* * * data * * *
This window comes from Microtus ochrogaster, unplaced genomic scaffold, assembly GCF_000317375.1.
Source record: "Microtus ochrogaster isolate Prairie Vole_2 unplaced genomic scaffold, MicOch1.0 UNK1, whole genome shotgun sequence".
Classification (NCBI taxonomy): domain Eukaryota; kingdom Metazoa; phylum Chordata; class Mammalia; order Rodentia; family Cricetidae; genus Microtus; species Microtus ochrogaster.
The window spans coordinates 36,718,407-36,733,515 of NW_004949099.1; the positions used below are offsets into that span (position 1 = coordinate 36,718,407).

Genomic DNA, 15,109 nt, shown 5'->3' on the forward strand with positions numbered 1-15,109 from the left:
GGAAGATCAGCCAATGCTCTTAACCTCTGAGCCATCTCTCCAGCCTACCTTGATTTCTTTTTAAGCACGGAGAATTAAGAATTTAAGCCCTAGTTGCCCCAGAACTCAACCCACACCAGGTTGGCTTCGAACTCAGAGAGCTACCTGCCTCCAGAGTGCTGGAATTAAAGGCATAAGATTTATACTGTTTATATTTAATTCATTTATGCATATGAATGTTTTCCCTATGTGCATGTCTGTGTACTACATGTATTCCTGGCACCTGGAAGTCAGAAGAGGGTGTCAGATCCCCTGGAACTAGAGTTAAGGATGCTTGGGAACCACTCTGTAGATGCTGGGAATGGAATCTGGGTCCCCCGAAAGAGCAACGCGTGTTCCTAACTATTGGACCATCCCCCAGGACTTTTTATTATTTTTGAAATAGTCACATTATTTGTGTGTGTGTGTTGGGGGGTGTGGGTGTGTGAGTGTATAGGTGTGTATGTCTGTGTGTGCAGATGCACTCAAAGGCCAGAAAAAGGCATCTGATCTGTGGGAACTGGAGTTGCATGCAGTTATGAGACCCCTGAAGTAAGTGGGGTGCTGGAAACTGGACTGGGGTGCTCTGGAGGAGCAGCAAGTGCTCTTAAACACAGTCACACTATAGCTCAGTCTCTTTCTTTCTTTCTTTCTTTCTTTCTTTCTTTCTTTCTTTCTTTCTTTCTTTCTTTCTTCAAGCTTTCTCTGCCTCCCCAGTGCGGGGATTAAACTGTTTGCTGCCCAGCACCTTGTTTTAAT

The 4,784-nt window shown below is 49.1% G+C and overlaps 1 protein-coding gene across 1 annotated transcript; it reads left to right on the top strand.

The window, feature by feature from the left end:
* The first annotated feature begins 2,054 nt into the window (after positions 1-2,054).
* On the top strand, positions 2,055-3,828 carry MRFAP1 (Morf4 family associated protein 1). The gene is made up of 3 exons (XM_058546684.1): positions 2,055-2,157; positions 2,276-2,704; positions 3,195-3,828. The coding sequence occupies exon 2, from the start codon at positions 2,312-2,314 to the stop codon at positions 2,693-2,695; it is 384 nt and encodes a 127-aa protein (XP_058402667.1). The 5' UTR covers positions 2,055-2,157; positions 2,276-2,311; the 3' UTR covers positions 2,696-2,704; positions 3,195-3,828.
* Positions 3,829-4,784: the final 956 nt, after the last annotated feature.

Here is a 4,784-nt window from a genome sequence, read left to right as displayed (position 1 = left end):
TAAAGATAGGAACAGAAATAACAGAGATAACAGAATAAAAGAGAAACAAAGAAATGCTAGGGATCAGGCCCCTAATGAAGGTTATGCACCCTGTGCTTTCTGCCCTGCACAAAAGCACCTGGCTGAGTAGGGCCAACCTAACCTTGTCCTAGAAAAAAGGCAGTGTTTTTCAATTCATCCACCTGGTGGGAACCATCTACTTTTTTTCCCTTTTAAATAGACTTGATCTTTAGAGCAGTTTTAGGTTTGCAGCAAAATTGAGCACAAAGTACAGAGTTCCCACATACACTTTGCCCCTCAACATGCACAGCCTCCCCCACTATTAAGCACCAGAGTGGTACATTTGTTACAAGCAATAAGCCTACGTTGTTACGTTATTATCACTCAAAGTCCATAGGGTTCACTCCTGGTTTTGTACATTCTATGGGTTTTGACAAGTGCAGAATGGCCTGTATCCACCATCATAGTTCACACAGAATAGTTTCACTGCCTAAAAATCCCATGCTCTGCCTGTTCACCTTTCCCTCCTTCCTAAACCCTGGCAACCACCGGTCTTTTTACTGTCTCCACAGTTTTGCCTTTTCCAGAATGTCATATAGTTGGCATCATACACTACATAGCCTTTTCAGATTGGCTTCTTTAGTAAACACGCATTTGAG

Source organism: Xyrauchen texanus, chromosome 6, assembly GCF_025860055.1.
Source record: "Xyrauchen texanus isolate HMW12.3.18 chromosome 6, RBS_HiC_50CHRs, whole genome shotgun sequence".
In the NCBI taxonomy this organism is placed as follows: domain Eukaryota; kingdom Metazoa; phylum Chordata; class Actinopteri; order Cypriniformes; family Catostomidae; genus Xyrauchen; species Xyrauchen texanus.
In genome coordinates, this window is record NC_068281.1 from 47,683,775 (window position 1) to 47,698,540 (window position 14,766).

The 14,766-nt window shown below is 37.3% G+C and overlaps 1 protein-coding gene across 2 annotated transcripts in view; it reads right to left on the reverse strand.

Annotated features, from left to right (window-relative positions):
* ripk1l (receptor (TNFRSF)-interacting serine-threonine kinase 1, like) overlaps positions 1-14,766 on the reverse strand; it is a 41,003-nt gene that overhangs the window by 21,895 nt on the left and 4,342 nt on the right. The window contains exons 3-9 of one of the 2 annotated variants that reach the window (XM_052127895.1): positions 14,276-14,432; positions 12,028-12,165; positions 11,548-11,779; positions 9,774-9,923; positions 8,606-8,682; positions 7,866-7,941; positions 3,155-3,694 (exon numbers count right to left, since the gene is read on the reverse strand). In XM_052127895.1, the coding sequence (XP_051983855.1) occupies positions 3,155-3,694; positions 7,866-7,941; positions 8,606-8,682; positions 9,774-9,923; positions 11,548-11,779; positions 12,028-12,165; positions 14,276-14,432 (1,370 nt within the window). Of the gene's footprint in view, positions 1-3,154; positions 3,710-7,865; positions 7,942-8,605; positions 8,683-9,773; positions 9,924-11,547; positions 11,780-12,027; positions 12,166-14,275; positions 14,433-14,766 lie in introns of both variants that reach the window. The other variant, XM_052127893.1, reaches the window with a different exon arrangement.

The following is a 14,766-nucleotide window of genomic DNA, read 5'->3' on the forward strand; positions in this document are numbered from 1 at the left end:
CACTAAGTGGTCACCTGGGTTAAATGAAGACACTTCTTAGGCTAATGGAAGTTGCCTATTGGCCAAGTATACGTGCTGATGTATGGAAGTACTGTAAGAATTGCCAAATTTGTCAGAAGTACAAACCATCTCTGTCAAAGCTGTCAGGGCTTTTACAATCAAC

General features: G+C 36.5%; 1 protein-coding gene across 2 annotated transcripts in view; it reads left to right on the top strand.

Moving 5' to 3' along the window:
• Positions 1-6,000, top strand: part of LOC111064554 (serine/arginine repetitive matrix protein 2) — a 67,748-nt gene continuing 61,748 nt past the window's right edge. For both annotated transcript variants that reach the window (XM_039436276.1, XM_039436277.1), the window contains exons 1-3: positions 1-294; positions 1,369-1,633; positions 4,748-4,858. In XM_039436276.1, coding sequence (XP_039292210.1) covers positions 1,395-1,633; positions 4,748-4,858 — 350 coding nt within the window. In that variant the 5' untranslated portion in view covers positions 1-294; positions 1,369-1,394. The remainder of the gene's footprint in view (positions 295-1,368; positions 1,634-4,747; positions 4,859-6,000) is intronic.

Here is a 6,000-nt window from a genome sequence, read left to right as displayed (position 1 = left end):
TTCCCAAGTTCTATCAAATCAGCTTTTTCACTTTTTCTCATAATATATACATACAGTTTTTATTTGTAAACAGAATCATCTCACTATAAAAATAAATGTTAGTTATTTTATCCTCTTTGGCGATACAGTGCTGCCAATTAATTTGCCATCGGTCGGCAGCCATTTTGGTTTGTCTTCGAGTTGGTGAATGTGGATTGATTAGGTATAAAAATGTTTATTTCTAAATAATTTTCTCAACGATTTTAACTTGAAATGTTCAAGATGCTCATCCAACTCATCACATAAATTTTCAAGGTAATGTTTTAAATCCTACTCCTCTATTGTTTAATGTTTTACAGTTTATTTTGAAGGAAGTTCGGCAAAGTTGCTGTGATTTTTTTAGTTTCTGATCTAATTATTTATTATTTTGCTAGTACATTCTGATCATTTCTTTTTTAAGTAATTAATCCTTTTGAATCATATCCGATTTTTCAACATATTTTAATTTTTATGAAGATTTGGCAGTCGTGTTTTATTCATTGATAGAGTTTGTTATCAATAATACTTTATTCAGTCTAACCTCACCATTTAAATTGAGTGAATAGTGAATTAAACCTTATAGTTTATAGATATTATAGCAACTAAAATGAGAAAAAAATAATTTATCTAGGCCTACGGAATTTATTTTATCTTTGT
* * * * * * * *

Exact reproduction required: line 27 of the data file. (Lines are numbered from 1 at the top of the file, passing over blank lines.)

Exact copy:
TTCCCAAGTTCTATCAAATCAGCTTTTTCACTTTTTCTCATAATATATACATACAGTTTTTATTTGTAAACAGAATCATCTCACTATAAAAATAAATGTTAGTTATTTTATCCTCTTTGGCGATACAGTGCTGCCAATTAATTTGCCATCGGTCGGCAGCCATTTTGGTTTGTCTTCGAGTTGGTGAATGTGGATTGATTAGGTATAAAAATGTTTATTTCTAAATAATTTTCTCAACGATTTTAACTTGAAATGTTCAAGATGCTCATCCAACTCATCACATAAATTTTCAAGGTAATGTTTTAAATCCTACTCCTCTATTGTTTAATGTTTTACAGTTTATTTTGAAGGAAGTTCGGCAAAGTTGCTGTGATTTTTTTAGTTTCTGATCTAATTATTTATTATTTTGCTAGTACATTCTGATCATTTCTTTTTTAAGTAATTAATCCTTTTGAATCATATCCGATTTTTCAACATATTTTAATTTTTATGAAGATTTGGCAGTCGTGTTTTATTCATTGATAGAGTTTGTTATCAATAATACTTTATTCAGTCTAACCTCACCATTTAAATTGAGTGAATAGTGAATTAAACCTTATAGTTTATAGATATTATAGCAACTAAAATGAGAAAAAAATAATTTATCTAGGCCTACGGAATTTATTTTATCTTTGT